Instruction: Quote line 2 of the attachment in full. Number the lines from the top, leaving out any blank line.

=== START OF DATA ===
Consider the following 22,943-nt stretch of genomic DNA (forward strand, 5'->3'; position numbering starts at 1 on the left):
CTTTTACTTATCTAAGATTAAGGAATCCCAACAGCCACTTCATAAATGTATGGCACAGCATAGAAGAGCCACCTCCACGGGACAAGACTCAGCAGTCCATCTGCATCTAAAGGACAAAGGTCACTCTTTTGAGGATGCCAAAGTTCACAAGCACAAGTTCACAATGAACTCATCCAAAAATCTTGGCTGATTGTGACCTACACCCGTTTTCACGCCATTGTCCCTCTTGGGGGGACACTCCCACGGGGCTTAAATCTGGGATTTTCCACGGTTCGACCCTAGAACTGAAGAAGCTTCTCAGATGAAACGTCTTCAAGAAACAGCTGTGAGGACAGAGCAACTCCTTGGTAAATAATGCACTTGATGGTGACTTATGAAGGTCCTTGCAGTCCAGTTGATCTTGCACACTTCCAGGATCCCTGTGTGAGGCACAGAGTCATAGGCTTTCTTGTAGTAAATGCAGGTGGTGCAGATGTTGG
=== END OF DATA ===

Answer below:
CTTTTACTTATCTAAGATTAAGGAATCCCAACAGCCACTTCATAAATGTATGGCACAGCATAGAAGAGCCACCTCCACGGGACAAGACTCAGCAGTCCATCTGCATCTAAAGGACAAAGGTCACTCTTTTGAGGATGCCAAAGTTCACAAGCACAAGTTCACAATGAACTCATCCAAAAATCTTGGCTGATTGTGACCTACACCCGTTTTCACGCCATTGTCCCTCTTGGGGGGACACTCCCACGGGGCTTAAATCTGGGATTTTCCACGGTTCGACCCTAGAACTGAAGAAGCTTCTCAGATGAAACGTCTTCAAGAAACAGCTGTGAGGACAGAGCAACTCCTTGGTAAATAATGCACTTGATGGTGACTTATGAAGGTCCTTGCAGTCCAGTTGATCTTGCACACTTCCAGGATCCCTGTGTGAGGCACAGAGTCATAGGCTTTCTTGTAGTAAATGCAGGTGGTGCAGATGTTGG